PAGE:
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Higher Love Story 

The romantic tear-jerker I Still Believe delivers its faith-based message without being a jerk about it.

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The new faith-based drama I Still Believe really makes the case that you can believe in a higher power—and not be a dick about it.

The believer front-and-center of this story is real-life Christian singer/songwriter Jeremy Camp (New Zealand actor KJ Apa), whose biggest hit is the movie's title. This film takes us back to before we hit the millennium, when a young Camp falls in love with Melissa Lynn-Henning (Britt Robertson) at his Bible college. Although the quirky, inspirational-music-loving Melissa already has eyes for Jean-Luc (Nathan Parsons), the sensitive frontman for Christian rock band The Kry, our boy Camp eventually wins her over with his tunes that have him both praising the Lord and sweet-talking a special someone into his life.

This movie is the latest offering by Andrew and Jon Ervin, Christian film directors who have built a nice little industry making fact-based films about people who continuously keep the faith under dire circumstances. (This excludes the 2014 faith-based farce Moms' Night Out, a proto-Bad Moms starring TV stars/card-carrying Christians Patricia Heaton and Sarah Drew). With Believe, it appears the bros are out to have their God-worshipping cake and eat it, too, crafting a story that'll hopefully bring in church-goers and people just looking for an effective, romantic tear-jerker.

God looms heavily over Believe, as Jeremy and Melissa bond over music that properly serves our Lord and Savior. But, as a date to a planetarium lays out, their beliefs don't overshadow their understanding that the universe is a vast, wondrous and ultimately mysterious place. Needless to say, this all foreshadows Jeremy learning that Melissa is dying from ovarian cancer—which leads to him to take the plunge and ask for her hand in marriage.

Yes, it's Love Story—but with God stuff. The Erwin boys are practically shameless in presenting this tale of figurative and literal star-crossed lovers who must keep their love alive before one of them has to meet their maker. (You know there's going to be a scene where Camp tells an arena full of people to lay hands on his beloved and pray for her to get better.) It's like this movie was tailor-made for the Hallmark Channel, but its message was much too powerful to be relegated to the small screen.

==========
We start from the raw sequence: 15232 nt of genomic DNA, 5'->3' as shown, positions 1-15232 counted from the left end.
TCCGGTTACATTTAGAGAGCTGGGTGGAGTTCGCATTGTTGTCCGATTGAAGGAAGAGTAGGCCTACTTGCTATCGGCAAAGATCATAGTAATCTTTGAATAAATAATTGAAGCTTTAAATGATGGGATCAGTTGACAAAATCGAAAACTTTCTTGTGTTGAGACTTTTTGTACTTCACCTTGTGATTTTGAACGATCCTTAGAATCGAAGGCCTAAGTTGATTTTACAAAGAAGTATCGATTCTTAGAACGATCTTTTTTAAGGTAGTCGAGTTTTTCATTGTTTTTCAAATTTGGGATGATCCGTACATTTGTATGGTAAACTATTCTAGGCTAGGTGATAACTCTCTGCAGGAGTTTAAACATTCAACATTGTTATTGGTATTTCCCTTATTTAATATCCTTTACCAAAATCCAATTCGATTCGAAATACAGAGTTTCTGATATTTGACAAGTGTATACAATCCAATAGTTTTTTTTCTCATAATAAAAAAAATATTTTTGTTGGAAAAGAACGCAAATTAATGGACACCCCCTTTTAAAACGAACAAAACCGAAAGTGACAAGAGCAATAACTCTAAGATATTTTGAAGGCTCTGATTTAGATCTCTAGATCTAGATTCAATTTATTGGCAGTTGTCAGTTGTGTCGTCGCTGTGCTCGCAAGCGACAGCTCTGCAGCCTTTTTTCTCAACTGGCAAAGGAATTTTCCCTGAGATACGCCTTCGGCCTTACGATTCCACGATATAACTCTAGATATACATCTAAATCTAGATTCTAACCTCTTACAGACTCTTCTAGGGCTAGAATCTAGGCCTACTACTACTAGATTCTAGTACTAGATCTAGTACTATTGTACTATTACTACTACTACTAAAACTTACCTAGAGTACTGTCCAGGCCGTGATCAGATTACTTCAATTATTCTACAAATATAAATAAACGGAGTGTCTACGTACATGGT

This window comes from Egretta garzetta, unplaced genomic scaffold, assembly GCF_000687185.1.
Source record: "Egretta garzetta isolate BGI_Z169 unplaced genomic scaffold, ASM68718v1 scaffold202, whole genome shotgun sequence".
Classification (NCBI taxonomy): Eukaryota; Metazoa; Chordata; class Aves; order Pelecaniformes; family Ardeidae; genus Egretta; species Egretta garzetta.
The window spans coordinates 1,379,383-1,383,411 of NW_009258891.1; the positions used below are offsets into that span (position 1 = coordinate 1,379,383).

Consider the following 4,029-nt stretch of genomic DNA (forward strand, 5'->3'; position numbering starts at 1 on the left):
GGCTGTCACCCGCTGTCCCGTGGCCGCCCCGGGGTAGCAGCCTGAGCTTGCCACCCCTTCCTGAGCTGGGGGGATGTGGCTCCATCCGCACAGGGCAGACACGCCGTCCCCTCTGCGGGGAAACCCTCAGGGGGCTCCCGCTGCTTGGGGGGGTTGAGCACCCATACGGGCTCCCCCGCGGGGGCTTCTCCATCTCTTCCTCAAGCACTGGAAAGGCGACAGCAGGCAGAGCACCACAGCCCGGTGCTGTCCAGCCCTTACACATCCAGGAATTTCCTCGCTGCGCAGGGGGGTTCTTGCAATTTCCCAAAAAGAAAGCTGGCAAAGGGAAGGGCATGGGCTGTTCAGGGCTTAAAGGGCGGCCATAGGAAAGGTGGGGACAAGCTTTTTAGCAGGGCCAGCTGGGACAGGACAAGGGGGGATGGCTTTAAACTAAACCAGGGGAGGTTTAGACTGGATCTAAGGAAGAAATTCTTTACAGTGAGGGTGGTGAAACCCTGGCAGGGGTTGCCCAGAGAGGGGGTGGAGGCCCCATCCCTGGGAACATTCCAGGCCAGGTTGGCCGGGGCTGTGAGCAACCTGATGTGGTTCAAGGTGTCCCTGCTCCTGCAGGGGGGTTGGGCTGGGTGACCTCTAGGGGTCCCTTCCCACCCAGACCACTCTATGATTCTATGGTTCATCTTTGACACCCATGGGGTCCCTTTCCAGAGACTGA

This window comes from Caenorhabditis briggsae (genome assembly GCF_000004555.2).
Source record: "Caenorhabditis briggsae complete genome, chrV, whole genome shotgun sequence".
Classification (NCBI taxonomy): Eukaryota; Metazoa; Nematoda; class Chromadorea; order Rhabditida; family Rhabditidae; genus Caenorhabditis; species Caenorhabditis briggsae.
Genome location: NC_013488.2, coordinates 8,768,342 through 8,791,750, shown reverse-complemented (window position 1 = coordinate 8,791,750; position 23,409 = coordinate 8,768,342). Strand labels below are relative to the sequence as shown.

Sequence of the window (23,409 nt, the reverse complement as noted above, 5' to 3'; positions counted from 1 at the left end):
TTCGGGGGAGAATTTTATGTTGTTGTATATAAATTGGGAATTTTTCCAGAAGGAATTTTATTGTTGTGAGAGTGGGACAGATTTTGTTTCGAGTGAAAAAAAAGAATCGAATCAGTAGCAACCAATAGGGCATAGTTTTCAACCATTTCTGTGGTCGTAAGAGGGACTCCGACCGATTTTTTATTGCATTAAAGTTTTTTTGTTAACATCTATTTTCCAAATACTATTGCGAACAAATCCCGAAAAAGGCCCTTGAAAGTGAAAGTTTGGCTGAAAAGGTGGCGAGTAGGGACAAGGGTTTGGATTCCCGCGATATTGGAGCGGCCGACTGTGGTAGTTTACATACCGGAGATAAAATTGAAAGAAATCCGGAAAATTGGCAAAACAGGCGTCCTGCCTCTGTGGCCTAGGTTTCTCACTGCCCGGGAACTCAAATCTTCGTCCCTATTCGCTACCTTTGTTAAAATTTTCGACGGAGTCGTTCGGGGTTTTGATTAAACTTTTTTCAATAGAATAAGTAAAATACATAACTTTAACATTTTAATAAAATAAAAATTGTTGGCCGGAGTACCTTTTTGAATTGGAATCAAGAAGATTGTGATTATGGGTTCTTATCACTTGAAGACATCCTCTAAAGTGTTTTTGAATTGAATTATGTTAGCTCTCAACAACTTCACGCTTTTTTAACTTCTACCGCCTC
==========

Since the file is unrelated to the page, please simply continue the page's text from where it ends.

Apa and Robertson do make a couple whose creamy, sparkling good looks are much better suited for a wide screen. Through their performances, it almost seems like they're constantly letting people know they are available to star in future Nicholas Sparks' adaptations. (Robertson has already been down this road, starring in the movie version of Sparks' novel The Longest Ride in 2015.)

As confidently mawkish the Erwins are at dropping this woeful-yet-optimistic doomed romance, you gotta commend them for doing a film where they make the case that you can believe in God and not be an asshole. The movie is set in a universe where people don't exactly hammer the message that if you don't have some sort of Christian morals, you will spend all your days and nights in the afterlife being Satan's bitch. (The movie doesn't necessarily address the issue of different beliefs and religions. In an unspoken way, everybody just lets sleeping dogs lie.)

For the most part, Believe presents a world where Christians are decent and level-headed, with Camp, of course, being the most model Christian of them all. He comes from good stock: His parents (Gary Sinise and country-pop goddess Shania Twain) are supportive, blue-collar folk. He even has a special-needs little brother he's always there for. While some would make the case that most of the characters are too freakin' perfect—even Jean-Luc doesn't trip that much when he learns that Jeremy and Melissa are smitten with each other—it's still better than the rabid, right-wing fundamentalists who speak for God and that we end up dealing with in the real world. I'd rather listen to Camp and his guitar-strumming gospel than anything Pat Robertson has to say any day of the week.

In its own maudlin, yet comforting, way, I Still Believe reminds us that Christians are people, too. And a lot of them aren't tools!

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